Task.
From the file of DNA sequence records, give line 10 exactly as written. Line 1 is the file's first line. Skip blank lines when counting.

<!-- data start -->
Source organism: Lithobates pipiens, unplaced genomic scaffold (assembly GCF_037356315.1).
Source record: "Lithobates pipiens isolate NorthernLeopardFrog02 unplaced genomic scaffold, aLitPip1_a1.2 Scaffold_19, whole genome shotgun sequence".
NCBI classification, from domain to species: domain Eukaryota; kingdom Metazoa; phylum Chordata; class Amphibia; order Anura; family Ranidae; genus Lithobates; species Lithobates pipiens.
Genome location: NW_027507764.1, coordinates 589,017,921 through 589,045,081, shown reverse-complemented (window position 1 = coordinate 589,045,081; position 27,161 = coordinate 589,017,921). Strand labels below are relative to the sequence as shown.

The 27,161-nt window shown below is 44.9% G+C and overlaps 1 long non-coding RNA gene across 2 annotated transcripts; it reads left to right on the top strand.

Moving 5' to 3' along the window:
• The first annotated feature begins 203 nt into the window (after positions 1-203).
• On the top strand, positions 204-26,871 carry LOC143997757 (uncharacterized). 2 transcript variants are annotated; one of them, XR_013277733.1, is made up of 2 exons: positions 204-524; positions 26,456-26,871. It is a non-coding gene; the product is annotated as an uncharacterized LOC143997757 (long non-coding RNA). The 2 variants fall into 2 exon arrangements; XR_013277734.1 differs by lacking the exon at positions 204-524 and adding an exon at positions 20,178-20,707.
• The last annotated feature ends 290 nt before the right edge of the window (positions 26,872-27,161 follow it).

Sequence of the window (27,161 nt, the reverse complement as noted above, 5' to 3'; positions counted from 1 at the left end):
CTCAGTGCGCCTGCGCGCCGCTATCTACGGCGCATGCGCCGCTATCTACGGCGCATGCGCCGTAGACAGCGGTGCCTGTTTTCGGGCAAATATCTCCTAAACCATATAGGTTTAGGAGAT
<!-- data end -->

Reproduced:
Sequence of the window (27,161 nt, the reverse complement as noted above, 5' to 3'; positions counted from 1 at the left end):